CG: Is there going to be another tour after the next album?

MM: I hope so! We actually have a gig lined up for New Years Eve…It’s at Irving Plaza. I just found out today actually. We’ve always had a great response on the East Coast. New York, Philly, DC, Boston…These are some of the best rock cities there are. You go out to the West Coast and it’s a different kind of rock. The East Coast is the ballsy rock. But you know, rockers rock, man. Where rockers live, we will find them.

CG: Everyone was talking tonight about how stoked they were to see the original line up. Tobin Sprout is back. That’s huge for a lot of people. I heard “bigger than the Beatles” and “my fuckin’ heroes” thrown around all night.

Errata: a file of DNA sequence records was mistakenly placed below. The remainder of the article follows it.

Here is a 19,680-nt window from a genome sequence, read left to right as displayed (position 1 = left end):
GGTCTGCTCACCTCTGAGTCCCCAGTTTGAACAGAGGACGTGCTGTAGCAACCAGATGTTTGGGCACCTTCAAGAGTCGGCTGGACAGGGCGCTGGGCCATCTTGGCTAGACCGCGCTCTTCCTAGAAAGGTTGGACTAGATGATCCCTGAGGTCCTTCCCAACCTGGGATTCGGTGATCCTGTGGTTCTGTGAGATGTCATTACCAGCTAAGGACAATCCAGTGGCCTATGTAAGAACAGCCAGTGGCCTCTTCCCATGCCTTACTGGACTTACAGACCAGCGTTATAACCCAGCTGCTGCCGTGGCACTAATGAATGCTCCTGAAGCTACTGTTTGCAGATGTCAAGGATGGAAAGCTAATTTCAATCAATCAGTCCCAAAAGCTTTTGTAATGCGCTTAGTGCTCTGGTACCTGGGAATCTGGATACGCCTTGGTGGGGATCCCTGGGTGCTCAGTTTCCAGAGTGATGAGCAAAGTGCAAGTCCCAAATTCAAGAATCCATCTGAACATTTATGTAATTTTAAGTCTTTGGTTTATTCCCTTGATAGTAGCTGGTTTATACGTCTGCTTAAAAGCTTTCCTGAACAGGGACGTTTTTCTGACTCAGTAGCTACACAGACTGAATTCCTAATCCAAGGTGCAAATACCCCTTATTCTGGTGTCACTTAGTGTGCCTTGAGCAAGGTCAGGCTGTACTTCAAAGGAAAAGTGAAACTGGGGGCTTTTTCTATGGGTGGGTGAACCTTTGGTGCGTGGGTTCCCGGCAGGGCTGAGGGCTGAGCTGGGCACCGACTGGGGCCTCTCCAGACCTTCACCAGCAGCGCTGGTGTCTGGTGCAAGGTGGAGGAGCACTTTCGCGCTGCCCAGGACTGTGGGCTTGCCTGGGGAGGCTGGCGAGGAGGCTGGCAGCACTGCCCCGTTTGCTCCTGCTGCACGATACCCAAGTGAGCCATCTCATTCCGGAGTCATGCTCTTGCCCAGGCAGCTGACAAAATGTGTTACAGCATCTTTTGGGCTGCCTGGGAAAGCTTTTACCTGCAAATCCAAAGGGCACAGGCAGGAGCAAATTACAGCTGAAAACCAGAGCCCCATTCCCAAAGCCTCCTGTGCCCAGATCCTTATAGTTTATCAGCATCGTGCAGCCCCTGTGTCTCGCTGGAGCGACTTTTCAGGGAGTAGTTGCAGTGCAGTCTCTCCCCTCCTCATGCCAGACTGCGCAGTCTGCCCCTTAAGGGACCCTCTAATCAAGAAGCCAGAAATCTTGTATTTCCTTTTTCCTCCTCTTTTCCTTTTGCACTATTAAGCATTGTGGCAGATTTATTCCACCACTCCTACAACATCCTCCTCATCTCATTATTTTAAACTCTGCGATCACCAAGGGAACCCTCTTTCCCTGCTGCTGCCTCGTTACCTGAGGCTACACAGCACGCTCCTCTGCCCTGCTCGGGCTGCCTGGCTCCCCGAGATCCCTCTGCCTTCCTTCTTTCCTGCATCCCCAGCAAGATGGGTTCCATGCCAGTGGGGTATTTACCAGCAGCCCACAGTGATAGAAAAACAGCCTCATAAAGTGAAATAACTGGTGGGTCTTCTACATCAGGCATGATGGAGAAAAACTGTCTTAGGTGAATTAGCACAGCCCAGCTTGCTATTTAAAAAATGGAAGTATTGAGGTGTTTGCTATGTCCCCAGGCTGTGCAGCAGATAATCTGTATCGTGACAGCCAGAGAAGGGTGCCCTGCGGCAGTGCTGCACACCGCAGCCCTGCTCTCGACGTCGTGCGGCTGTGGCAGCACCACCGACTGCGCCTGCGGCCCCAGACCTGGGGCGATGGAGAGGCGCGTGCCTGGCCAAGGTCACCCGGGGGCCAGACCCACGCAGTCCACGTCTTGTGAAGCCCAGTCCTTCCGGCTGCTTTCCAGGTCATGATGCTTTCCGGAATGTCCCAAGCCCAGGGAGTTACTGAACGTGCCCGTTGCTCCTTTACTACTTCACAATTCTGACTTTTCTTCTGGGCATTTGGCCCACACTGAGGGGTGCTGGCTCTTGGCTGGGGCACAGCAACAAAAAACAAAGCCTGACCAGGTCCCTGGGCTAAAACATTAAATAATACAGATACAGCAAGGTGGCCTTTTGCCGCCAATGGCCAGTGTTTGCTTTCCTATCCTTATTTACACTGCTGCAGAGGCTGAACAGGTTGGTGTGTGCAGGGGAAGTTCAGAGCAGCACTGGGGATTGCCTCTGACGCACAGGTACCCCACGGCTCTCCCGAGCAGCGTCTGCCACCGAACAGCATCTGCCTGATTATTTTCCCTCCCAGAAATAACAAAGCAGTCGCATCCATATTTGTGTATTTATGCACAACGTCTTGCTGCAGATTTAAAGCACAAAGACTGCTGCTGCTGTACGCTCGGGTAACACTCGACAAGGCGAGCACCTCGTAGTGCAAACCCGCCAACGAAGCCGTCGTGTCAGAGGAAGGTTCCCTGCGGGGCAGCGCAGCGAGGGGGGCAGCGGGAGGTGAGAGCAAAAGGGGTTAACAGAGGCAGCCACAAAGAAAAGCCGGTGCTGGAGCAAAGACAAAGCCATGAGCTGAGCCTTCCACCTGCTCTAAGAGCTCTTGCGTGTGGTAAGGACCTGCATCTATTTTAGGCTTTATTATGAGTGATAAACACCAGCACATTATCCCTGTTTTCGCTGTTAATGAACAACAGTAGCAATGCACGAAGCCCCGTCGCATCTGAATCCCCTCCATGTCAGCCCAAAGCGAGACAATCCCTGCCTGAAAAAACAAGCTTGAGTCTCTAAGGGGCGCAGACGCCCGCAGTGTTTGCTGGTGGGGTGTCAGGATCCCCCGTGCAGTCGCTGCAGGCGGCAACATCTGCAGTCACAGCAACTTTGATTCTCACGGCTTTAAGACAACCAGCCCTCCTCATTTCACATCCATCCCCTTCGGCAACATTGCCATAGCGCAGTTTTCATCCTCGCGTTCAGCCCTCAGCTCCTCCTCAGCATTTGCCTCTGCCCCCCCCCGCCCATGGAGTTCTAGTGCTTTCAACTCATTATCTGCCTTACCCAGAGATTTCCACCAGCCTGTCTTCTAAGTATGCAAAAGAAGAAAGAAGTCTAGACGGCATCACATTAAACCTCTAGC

MM: These guys are our heroes! You, the fans. They come to the shows. They support us. They have to work in the morning. I mean we play this music because we like it. We tour because we like it. The fact that other people can dig it is such a driving force though. To be on the road traveling it’s so nice to know you pull in somewhere and it’s like we’re all friends and they know your name and we all know what crazy shit we’re going to get into tonight. That is what means a lot.

CG: What’s the news with Mitch Mitchell’s Terrifying Experience?

MM: We do shows around our hometown. We don’t tour a lot. Just stick close to home and have fun.

CG: Is there an album coming out?